$ oc get machineset sj-022820-01-h4vrj-worker-us-east-1c -n openshift-machine-api -o yaml 
apiVersion: machine.openshift.io/v1beta1
kind: MachineSet
metadata:
 name: sj-022820-01-h4vrj-worker-us-east-1c
 namespace: openshift-machine-api
...
spec:
 replicas: 1
...
   spec:
     metadata:
         instanceType: p3.2xlarge
         kind: AWSMachineProviderConfig
         placement:
           availabilityZone: us-east-1c
           region: us-east-1

We can create our MachineAutoscaler resource definition, which would look like this:

$ cat 0002-machineautoscaler.yaml
apiVersion: "autoscaling.openshift.io/v1beta1"
kind: "MachineAutoscaler"
metadata:
  name: "sj-022820-01-h4vrj-worker-us-east-1c"
  namespace: "openshift-machine-api"
spec:
  minReplicas: 1
  maxReplicas: 6
  scaleTargetRef:
    apiVersion: machine.openshift.io/v1beta1
    kind: MachineSet
    name: sj-022820-01-h4vrj-worker-us-east-1c
$ oc create -f 0002-machineautoscaler.yaml
machineautoscaler.autoscaling.openshift.io/sj-022820-01-h4vrj-worker-us-east-1c created

We can now start to deploy RAPIDs using shared storage between multiple instances. Begin by creating a new project:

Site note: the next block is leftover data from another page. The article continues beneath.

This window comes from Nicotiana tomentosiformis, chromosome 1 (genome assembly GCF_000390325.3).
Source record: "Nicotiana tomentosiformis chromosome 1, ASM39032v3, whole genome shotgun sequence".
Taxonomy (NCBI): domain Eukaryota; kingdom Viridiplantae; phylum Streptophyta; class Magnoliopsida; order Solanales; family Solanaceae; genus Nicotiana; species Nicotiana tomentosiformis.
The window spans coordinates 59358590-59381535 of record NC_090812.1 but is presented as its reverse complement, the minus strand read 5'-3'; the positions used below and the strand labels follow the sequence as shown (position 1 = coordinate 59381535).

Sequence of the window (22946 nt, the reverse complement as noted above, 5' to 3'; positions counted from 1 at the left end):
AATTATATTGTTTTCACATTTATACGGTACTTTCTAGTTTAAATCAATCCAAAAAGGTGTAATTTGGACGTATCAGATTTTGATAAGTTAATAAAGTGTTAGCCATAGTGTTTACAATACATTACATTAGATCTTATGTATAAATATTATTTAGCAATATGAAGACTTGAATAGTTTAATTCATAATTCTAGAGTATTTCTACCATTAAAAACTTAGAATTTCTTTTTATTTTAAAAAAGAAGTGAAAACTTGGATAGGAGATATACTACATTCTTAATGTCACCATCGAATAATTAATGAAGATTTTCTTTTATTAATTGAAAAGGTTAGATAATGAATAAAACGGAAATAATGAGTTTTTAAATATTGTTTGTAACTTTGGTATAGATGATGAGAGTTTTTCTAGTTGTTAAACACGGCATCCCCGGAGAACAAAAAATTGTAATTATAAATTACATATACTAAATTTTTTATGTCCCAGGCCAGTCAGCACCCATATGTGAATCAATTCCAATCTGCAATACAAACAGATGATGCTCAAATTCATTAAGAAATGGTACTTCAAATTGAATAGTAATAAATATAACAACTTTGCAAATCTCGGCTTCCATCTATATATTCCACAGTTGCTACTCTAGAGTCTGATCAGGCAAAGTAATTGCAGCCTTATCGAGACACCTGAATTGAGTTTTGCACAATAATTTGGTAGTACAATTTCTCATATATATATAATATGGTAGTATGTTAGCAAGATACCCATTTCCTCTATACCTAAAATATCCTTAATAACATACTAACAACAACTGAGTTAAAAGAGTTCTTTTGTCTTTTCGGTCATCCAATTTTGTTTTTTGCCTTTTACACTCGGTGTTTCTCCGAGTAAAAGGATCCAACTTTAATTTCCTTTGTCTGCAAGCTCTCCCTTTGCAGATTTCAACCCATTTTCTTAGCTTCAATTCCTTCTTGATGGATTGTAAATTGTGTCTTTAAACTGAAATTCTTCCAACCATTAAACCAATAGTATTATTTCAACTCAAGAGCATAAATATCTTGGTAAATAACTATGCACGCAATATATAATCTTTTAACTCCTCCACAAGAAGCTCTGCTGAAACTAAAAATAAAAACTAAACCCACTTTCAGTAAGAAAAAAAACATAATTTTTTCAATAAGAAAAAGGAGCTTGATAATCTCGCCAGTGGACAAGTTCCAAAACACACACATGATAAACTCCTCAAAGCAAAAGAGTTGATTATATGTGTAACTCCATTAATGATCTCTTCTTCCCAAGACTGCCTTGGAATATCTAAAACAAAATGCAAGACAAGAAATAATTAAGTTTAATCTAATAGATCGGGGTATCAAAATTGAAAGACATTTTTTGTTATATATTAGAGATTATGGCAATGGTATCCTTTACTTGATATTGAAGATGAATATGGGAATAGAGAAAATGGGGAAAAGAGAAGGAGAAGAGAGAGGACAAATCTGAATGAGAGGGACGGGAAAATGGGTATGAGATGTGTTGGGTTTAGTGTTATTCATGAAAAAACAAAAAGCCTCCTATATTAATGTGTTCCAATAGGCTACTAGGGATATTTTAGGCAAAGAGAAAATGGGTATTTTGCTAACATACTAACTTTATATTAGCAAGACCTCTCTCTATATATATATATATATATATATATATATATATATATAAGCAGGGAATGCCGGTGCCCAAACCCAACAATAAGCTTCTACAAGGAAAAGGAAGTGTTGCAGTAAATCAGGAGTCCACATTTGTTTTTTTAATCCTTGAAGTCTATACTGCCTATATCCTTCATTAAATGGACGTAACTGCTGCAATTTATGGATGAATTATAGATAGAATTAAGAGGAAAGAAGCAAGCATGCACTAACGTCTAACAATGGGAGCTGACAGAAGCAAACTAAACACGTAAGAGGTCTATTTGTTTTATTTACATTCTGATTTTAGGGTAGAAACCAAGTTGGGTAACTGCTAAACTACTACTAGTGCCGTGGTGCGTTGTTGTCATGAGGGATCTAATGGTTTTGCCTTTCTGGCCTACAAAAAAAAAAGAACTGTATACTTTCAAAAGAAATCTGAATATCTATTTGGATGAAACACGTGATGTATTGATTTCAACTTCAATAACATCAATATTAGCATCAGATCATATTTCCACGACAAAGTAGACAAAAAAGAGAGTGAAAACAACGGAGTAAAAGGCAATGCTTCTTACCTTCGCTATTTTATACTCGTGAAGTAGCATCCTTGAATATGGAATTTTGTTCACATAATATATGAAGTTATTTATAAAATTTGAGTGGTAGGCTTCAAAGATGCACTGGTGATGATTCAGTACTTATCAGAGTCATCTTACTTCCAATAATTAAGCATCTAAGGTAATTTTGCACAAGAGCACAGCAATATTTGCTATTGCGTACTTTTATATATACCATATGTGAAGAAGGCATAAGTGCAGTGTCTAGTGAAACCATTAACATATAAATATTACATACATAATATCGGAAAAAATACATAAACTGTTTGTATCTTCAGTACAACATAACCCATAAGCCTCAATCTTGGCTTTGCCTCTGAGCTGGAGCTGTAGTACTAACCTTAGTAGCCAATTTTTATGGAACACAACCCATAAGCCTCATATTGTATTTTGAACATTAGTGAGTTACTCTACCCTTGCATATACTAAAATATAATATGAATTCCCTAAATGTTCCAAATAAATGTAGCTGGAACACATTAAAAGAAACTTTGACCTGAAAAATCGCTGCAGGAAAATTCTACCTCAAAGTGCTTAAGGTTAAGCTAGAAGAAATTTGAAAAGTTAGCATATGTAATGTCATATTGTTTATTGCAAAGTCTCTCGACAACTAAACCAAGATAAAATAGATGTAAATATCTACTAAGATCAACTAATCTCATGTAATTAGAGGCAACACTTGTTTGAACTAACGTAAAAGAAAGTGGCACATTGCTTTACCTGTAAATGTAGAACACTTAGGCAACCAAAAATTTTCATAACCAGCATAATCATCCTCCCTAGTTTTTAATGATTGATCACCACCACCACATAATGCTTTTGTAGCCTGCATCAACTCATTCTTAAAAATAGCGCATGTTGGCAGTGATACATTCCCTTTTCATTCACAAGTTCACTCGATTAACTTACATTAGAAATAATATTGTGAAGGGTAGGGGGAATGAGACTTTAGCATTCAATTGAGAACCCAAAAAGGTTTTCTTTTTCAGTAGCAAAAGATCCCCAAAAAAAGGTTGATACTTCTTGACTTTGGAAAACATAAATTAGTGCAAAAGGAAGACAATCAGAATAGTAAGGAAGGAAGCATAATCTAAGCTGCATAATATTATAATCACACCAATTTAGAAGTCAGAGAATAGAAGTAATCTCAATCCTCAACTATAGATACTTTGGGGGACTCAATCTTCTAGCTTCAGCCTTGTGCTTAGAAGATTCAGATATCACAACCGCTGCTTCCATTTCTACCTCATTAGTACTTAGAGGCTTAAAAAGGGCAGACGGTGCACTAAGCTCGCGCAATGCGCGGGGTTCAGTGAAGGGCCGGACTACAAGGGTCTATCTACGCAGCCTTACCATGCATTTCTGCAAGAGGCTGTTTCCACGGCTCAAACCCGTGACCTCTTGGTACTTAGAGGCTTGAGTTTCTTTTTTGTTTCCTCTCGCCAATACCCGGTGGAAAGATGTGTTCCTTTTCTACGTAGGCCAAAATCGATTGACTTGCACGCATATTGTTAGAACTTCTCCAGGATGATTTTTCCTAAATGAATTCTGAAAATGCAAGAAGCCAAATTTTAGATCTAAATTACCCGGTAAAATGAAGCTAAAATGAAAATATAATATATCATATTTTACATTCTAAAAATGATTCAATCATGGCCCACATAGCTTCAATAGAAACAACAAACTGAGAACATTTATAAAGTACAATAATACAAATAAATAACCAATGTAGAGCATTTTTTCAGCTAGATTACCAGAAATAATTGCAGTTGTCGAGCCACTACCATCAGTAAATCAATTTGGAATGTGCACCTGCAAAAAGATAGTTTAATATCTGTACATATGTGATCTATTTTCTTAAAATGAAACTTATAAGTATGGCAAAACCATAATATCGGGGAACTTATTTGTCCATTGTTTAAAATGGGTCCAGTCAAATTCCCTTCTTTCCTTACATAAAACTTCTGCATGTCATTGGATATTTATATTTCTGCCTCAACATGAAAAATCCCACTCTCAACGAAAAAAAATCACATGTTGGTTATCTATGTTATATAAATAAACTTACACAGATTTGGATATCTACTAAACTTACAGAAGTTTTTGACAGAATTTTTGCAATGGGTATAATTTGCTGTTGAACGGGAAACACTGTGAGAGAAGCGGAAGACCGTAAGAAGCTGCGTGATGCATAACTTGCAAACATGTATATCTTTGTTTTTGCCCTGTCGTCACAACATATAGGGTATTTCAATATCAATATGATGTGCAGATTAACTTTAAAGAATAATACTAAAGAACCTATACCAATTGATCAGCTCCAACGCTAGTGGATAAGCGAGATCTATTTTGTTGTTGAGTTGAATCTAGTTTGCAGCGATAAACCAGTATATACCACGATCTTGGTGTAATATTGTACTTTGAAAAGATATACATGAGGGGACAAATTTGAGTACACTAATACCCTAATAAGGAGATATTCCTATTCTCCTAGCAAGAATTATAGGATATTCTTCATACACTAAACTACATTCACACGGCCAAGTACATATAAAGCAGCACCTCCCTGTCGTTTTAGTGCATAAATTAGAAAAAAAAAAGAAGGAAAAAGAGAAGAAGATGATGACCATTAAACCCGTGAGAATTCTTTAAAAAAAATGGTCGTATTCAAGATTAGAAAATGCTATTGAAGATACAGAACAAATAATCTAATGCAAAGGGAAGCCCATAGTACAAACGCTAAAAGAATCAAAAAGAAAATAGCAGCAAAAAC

$ oc new-project rapids

Assuming you have a StorageClass that provides ReadWriteMany functionality like OpenShift Container Storage with cephfs, we can create a PVC to attach to our RAPIDs instances. (‘storageClassName` is the name of the StorageClass)

$ cat 0003-pvc-for-ceph.yaml
apiVersion: v1
kind: PersistentVolumeClaim
metadata:
 name: rapids-cephfs-pvc
spec:
 accessModes:
 - ReadWriteMany
 resources:
   requests:
     storage: 25Gi
 storageClassName: example-storagecluster-cephfs


$ oc create -f 0003-pvc-for-ceph.yaml
persistentvolumeclaim/rapids-cephfs-pvc created


$ oc get pvc -n rapids
NAME                STATUS   VOLUME                                     CAPACITY   ACCESS MODES   STORAGECLASS                    AGE
rapids-cephfs-pvc   Bound    pvc-a6ba1c38-6498-4b55-9565-d274fb8b003e   25Gi       RWX            example-storagecluster-cephfs   33s

Now that we have our shared storage deployed we can finally deploy the RAPIDs template and create the new application inside our rapids namespace: